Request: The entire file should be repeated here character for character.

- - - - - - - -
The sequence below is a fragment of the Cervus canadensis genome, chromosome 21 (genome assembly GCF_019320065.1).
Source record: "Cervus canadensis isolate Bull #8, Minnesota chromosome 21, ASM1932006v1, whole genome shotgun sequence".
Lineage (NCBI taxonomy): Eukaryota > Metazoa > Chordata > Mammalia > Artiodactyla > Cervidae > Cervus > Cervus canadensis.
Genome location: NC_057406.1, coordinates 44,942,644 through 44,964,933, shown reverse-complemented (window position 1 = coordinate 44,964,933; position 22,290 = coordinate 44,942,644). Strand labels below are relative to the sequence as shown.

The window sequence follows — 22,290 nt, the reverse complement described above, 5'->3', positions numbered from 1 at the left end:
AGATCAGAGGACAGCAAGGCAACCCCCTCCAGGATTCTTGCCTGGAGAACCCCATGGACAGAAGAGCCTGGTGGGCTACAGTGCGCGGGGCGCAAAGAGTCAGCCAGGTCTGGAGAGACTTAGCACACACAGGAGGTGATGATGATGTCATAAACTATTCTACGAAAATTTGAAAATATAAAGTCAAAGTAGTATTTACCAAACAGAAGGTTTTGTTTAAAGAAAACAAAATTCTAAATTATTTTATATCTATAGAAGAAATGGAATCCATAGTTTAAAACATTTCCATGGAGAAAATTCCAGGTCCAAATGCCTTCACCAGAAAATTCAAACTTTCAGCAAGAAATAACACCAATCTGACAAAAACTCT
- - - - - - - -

The sequence below is a fragment of the Cervus canadensis genome, chromosome 21 (genome assembly GCF_019320065.1).
Source record: "Cervus canadensis isolate Bull #8, Minnesota chromosome 21, ASM1932006v1, whole genome shotgun sequence".
Lineage (NCBI taxonomy): Eukaryota > Metazoa > Chordata > Mammalia > Artiodactyla > Cervidae > Cervus > Cervus canadensis.
Genome location: NC_057406.1, coordinates 44,942,644 through 44,964,933, shown reverse-complemented (window position 1 = coordinate 44,964,933; position 22,290 = coordinate 44,942,644). Strand labels below are relative to the sequence as shown.

The window sequence follows — 22,290 nt, the reverse complement described above, 5'->3', positions numbered from 1 at the left end:
AGATCAGAGGACAGCAAGGCAACCCCCTCCAGGATTCTTGCCTGGAGAACCCCATGGACAGAAGAGCCTGGTGGGCTACAGTGCGCGGGGCGCAAAGAGTCAGCCAGGTCTGGAGAGACTTAGCACACACAGGAGGTGATGATGATGTCATAAACTATTCTACGAAAATTTGAAAATATAAAGTCAAAGTAGTATTTACCAAACAGAAGGTTTTGTTTAAAGAAAACAAAATTCTAAATTATTTTATATCTATAGAAGAAATGGAATCCATAGTTTAAAACATTTCCATGGAGAAAATTCCAGGTCCAAATGCCTTCACCAGAAAATTCAAACTTTCAGCAAGAAATAACACCAATCTGACAAAAACTCT